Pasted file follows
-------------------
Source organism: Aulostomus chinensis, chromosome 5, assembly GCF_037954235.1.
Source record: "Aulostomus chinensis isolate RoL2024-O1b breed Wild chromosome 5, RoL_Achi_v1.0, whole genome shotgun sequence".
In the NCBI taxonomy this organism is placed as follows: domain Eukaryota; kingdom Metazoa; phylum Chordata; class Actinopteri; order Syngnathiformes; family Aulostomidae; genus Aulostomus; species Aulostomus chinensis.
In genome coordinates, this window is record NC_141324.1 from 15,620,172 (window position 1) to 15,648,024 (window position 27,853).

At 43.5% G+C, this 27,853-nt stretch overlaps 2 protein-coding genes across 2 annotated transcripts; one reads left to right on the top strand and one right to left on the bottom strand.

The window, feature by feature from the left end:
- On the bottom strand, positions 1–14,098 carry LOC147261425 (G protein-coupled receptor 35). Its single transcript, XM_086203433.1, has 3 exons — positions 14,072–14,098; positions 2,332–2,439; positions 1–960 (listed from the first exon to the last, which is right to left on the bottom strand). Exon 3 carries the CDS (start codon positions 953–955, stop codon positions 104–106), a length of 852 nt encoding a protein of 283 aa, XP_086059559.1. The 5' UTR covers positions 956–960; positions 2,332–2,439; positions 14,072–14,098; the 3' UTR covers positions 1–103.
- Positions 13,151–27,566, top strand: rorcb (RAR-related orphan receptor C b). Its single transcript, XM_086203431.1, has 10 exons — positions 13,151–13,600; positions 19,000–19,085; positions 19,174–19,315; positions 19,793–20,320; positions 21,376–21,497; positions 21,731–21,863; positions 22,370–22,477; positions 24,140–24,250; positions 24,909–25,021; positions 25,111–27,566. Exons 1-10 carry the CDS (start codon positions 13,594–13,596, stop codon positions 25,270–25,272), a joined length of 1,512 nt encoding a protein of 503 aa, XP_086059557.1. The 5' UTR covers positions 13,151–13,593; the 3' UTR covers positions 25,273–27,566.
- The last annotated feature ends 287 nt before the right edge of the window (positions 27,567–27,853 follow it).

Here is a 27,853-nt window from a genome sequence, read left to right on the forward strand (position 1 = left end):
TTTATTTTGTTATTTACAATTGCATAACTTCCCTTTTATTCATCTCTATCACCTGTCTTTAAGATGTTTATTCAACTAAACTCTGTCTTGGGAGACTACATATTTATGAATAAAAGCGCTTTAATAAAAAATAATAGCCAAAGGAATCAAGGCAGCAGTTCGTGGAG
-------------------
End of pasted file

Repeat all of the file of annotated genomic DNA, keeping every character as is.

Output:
Source organism: Aulostomus chinensis, chromosome 5, assembly GCF_037954235.1.
Source record: "Aulostomus chinensis isolate RoL2024-O1b breed Wild chromosome 5, RoL_Achi_v1.0, whole genome shotgun sequence".
In the NCBI taxonomy this organism is placed as follows: domain Eukaryota; kingdom Metazoa; phylum Chordata; class Actinopteri; order Syngnathiformes; family Aulostomidae; genus Aulostomus; species Aulostomus chinensis.
In genome coordinates, this window is record NC_141324.1 from 15,620,172 (window position 1) to 15,648,024 (window position 27,853).

At 43.5% G+C, this 27,853-nt stretch overlaps 2 protein-coding genes across 2 annotated transcripts; one reads left to right on the top strand and one right to left on the bottom strand.

The window, feature by feature from the left end:
- On the bottom strand, positions 1–14,098 carry LOC147261425 (G protein-coupled receptor 35). Its single transcript, XM_086203433.1, has 3 exons — positions 14,072–14,098; positions 2,332–2,439; positions 1–960 (listed from the first exon to the last, which is right to left on the bottom strand). Exon 3 carries the CDS (start codon positions 953–955, stop codon positions 104–106), a length of 852 nt encoding a protein of 283 aa, XP_086059559.1. The 5' UTR covers positions 956–960; positions 2,332–2,439; positions 14,072–14,098; the 3' UTR covers positions 1–103.
- Positions 13,151–27,566, top strand: rorcb (RAR-related orphan receptor C b). Its single transcript, XM_086203431.1, has 10 exons — positions 13,151–13,600; positions 19,000–19,085; positions 19,174–19,315; positions 19,793–20,320; positions 21,376–21,497; positions 21,731–21,863; positions 22,370–22,477; positions 24,140–24,250; positions 24,909–25,021; positions 25,111–27,566. Exons 1-10 carry the CDS (start codon positions 13,594–13,596, stop codon positions 25,270–25,272), a joined length of 1,512 nt encoding a protein of 503 aa, XP_086059557.1. The 5' UTR covers positions 13,151–13,593; the 3' UTR covers positions 25,273–27,566.
- The last annotated feature ends 287 nt before the right edge of the window (positions 27,567–27,853 follow it).

Here is a 27,853-nt window from a genome sequence, read left to right on the forward strand (position 1 = left end):
TTTATTTTGTTATTTACAATTGCATAACTTCCCTTTTATTCATCTCTATCACCTGTCTTTAAGATGTTTATTCAACTAAACTCTGTCTTGGGAGACTACATATTTATGAATAAAAGCGCTTTAATAAAAAATAATAGCCAAAGGAATCAAGGCAGCAGTTCGTGGAG